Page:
Finding Your Emotions in an Emotionless Family: What Happens When They are not Only Taboo, but Just Plain Feared

I was having breakfast with a friend a few days ago when I found myself feeling very uncomfortable. I wasn’t sure why at first, but then it came to me after I had left the coffee shop to go for a walk in the woods. He was talking about vulnerability and how self compassion was different from self confidence. At the time this seemed reasonable enough. His wife had just sent him an article about self-compassion and how it leads to success. But the language he was using was making me feel frightened.

Realizing You Don’t Know How to Talk About Emotions

This seemed strange to me. I often explore my own emotional states. So why should talking about them bring up such a reaction? I tried searching my memories for other times I felt uncomfortable discussing emotionally charged topics. It was then that I realized that I don’t talk about emotions. With my family at all and friends seldom. I was stunned.

Growing up in my family, we never spoke about how we were feeling. Or how a situation had an affect on us. I actually only recently found out there was a difference between the words affect and effect. I should also mention that I have a degree in English and writing! So it was no surprise that I was as uncomfortable as I was. My friend was speaking another language completely. One I had no idea how to navigate.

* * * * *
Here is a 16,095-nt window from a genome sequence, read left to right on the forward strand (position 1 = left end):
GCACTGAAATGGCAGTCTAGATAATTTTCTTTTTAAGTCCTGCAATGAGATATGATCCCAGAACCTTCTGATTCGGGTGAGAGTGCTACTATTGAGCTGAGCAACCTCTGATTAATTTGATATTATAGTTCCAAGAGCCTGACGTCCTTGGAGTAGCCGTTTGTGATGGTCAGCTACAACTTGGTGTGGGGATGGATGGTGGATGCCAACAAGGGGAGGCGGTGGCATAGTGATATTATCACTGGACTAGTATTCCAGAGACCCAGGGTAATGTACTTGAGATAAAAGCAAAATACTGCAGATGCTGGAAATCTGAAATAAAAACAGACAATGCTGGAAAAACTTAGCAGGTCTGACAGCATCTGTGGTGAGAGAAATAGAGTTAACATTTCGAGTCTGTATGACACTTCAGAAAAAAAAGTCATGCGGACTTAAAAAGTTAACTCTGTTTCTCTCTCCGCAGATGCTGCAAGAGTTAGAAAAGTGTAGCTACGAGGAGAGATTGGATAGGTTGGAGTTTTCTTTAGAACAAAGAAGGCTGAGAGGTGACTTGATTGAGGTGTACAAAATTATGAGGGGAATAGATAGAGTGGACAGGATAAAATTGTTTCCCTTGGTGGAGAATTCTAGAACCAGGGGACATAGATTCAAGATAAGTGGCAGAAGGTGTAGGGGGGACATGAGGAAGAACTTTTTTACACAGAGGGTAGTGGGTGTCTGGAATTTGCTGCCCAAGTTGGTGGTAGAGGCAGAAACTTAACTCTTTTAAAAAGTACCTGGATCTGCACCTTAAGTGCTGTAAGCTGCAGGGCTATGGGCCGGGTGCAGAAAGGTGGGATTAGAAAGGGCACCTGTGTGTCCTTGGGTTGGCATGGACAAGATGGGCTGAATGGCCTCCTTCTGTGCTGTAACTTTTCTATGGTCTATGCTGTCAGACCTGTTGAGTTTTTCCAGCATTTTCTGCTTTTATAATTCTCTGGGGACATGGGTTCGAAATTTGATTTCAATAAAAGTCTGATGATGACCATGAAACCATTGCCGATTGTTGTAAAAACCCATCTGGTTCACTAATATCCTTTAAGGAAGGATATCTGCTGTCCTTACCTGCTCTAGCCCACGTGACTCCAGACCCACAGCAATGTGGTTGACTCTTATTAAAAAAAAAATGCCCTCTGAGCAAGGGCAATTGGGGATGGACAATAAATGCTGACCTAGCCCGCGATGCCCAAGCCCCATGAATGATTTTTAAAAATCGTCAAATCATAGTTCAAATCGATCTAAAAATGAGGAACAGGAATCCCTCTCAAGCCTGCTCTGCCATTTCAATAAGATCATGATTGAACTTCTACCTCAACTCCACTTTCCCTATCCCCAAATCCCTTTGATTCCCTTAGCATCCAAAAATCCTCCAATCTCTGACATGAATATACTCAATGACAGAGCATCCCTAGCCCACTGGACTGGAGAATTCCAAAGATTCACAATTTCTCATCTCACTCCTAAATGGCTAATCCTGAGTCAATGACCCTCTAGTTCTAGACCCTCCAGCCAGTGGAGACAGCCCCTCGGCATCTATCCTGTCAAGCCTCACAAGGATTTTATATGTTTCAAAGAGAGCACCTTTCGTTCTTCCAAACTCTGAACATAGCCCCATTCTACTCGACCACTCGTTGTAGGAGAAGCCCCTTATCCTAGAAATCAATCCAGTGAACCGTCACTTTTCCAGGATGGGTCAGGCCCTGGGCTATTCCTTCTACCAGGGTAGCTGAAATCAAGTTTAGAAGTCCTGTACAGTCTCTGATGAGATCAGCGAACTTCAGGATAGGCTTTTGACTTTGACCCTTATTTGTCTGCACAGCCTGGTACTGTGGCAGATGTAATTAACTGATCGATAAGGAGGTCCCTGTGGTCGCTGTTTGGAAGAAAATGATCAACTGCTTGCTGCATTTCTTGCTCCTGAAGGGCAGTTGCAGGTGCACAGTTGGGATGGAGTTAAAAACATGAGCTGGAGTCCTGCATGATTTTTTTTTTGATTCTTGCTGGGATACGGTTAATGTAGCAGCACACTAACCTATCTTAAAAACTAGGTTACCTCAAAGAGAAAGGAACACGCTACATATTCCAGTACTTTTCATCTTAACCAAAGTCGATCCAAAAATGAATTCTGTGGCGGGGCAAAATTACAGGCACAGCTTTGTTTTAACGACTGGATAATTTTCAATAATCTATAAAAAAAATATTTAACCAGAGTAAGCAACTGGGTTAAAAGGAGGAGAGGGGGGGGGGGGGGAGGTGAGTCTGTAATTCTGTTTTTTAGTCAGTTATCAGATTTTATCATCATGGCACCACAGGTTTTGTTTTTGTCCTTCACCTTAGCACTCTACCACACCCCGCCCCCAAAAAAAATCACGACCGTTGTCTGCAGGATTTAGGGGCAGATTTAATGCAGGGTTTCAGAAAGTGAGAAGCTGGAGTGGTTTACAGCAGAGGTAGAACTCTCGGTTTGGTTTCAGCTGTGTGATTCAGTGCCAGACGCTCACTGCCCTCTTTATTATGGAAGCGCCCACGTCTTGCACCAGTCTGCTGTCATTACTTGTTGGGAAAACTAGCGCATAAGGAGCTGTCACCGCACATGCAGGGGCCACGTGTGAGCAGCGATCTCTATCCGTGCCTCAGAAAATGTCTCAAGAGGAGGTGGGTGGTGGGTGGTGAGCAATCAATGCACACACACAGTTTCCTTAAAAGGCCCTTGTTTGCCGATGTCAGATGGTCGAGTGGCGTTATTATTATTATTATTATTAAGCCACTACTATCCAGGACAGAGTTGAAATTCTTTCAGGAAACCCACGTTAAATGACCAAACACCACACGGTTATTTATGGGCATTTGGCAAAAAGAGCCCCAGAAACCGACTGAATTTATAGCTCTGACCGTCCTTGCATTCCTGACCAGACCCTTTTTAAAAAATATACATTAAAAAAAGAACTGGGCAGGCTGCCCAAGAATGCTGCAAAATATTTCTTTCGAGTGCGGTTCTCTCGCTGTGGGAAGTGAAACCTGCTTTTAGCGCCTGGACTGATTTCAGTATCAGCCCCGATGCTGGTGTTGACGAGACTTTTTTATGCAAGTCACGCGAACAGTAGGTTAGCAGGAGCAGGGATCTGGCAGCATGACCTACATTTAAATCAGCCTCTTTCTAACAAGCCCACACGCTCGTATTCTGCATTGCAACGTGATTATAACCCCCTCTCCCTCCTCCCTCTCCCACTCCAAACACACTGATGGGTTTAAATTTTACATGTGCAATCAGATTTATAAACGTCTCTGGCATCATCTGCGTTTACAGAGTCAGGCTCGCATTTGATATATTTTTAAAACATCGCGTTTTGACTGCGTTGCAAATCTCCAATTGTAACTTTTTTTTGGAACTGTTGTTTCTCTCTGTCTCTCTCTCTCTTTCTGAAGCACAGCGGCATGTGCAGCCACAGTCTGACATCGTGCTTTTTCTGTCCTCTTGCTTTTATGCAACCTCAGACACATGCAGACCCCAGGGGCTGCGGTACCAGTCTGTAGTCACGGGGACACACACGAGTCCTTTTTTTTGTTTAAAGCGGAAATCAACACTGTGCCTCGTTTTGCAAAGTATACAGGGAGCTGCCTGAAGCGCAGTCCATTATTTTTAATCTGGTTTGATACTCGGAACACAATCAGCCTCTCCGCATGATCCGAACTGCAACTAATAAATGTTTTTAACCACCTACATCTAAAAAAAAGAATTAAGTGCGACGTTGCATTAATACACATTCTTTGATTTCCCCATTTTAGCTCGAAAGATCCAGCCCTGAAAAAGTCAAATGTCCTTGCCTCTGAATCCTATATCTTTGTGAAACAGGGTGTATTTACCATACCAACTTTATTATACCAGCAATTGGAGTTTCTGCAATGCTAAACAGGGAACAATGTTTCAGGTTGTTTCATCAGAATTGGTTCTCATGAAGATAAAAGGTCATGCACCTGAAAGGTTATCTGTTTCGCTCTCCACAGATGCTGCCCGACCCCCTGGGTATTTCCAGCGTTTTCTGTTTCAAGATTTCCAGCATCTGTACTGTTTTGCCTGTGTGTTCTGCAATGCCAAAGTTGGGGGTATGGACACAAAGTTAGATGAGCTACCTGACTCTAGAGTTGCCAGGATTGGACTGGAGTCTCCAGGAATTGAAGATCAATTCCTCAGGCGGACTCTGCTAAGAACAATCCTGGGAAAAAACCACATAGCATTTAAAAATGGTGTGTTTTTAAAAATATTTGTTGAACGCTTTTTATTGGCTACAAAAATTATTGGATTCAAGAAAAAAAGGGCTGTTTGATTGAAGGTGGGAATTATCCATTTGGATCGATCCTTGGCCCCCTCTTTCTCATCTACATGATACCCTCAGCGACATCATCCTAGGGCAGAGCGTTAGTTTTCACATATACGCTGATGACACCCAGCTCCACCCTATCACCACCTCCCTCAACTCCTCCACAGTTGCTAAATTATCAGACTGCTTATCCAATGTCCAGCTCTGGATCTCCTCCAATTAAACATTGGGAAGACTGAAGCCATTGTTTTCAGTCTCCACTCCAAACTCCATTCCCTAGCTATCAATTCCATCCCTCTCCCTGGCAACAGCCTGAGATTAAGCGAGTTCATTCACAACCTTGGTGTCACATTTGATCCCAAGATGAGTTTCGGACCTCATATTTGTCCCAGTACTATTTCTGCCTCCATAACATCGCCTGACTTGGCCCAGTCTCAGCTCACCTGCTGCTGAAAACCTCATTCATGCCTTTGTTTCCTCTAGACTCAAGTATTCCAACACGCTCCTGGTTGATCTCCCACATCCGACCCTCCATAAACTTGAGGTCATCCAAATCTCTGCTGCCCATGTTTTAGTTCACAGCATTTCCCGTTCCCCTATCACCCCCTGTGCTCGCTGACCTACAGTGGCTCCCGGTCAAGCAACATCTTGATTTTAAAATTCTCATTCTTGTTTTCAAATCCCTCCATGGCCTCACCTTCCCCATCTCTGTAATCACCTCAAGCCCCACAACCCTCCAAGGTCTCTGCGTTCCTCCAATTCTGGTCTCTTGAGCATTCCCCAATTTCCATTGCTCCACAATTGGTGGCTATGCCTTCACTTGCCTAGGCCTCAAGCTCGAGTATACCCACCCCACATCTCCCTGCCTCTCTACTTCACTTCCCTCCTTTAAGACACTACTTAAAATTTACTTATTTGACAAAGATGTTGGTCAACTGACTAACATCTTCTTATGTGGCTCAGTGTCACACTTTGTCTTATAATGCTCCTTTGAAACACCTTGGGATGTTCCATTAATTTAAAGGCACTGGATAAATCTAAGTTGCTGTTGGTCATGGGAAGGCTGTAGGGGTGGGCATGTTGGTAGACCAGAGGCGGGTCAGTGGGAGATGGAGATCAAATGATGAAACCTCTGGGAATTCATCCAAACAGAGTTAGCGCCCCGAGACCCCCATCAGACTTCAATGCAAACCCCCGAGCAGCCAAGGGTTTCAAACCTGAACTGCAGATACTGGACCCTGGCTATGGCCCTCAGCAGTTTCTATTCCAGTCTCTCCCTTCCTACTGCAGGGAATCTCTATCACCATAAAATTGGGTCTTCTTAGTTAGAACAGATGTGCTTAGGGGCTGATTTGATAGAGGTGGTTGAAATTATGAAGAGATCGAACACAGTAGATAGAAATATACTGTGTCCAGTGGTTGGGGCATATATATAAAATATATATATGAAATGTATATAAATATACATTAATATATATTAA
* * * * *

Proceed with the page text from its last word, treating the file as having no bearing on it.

Using Emotions as a Weapon

I’m realizing now that in my family, emotions were something to be used. Or they were manipulated to get something from someone. This bred a distrust and fear of emotions. Especially vulnerability. It was like opening a wound over and over again, to get the lifeblood of the other while leaving the person to bleed out. It was uncomfortable to say the least.

And with this type emotional practice between “loved ones”, it’s amazing that any of us were able to feel anything at all. We were all so hyper-vigilant about what the other person was going to say about us, that it was close to impossible to build trust and love in our relationships. Fear and resentment were the result of this type of connection. I also remember feeling as though I was never meet their expectations.

Covering Over the Wounded Emotions